Posted on June 24th, 2013
une means having the same conversation over and over again.
Not that October doesn’t mean that, let me be clear. The difference during the summer months is that there are no breaks, no pauses in my ongoing dialogue with The Three to allow me the comforting illusion that we are addressing different issues every day.
When school is in session, I pack them off for a six-hour period of separation where they live their lives out of my sight. This isn’t a bad thing. Under the tutelage of responsible, engaged adults who are not myself, the children are exposed to a variety of interests and emphases that are also not mine. Best of all, I like to think that these teachers and mentors don’t have the same bugs up their butt that I do, that the things that make these adult ‘others’ in my children’s lives crazy are a completely different than the ones that turn me squinty-eyed and lock-jawed.
At breakfast this morning, I realized that I was about to embark on a lecture about the reasonable speed at which one consumes any sort of grilled breakfast bread with syrup. It would be the second time in 24 hours that I would be opening my mouth to impart the same counsel I had shared over a pancakes the day before. The only difference was that now my child was eating a French toast special in public.
“But I’m so hungry!” I was told by way of explanation.
Just like yesterday.
Twelve years ago, I remember feeding my one tiny child and thinking how, well, boring it was (you can read more about what 12-year-old Marcel thinks is boring here). I’m just trying to tell you the truth about myself. I fed my son and I thought, ‘This is not something he can do for himself—this won’t be anything he can do for himself for, like, years. How am I going to spoon food into this child’s mouth, three times a day, for the next year or so?’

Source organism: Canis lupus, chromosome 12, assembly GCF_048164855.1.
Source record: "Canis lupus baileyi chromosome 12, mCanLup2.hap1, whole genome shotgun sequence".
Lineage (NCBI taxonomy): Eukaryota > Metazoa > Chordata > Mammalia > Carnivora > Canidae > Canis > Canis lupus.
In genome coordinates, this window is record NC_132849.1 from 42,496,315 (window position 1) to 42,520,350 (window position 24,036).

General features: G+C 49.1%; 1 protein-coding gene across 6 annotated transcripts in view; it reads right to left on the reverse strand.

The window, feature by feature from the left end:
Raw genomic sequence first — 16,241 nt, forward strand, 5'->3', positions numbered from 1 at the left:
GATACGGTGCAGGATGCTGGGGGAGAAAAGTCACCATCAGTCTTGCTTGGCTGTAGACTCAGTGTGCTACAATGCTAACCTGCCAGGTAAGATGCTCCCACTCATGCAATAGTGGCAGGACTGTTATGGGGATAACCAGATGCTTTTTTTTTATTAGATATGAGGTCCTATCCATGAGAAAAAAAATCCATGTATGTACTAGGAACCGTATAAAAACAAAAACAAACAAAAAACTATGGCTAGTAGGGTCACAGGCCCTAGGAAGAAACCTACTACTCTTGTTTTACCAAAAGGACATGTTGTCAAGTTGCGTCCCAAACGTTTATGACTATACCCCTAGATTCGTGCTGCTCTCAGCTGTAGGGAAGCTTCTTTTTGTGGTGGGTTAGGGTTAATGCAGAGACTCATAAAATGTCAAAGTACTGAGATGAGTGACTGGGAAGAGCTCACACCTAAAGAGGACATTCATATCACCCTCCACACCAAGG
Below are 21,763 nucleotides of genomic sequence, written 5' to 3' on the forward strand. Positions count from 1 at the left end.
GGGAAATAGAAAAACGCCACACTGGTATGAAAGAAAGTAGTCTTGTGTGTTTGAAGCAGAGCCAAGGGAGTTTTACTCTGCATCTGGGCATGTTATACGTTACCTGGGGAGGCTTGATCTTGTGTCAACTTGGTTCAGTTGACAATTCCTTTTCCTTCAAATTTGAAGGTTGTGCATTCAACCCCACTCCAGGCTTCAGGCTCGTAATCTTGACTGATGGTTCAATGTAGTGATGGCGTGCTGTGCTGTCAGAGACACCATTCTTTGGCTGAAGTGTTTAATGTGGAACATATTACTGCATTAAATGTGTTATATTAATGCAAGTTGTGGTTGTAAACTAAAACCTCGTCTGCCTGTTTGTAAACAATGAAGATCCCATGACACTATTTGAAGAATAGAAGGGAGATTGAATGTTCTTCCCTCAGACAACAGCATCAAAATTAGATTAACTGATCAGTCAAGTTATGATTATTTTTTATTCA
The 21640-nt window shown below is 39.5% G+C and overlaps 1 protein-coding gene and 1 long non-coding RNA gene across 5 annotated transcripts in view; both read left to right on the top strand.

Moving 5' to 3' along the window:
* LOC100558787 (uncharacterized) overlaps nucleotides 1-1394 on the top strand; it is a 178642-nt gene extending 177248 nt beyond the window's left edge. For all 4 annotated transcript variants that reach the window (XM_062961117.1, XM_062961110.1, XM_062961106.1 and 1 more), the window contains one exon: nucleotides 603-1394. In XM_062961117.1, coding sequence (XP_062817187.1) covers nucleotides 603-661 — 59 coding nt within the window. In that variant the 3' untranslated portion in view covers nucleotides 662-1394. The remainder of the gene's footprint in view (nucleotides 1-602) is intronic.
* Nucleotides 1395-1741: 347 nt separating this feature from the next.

Summer is like that for me. Without the ability to enjoy a few hours of forgetfulness from elements of my work with them (I have a blessedly short memory—there might even be a diagnosis there but who cares?), I am confronted with the hamster wheel-repetitiveness of it. If I’ve been made entirely sick of the sound of my own voice when I’ve only issued the same edicts twice, how can my children not be? And how impactful do I really expect any of the things I say to be when this is the case?
I have written about the value of looking at something closely for the benefit that comes from knowing it for what it is, but I am just as convinced that imagination has its place in a life well and joyfully lived. Pretending you didn’t just see that thing happen again can be priceless, creating room for error and experimentation and entire 10-minute stretches free from parental interventions and edicts of questionable import.
Summer helps me see that most clearly.∗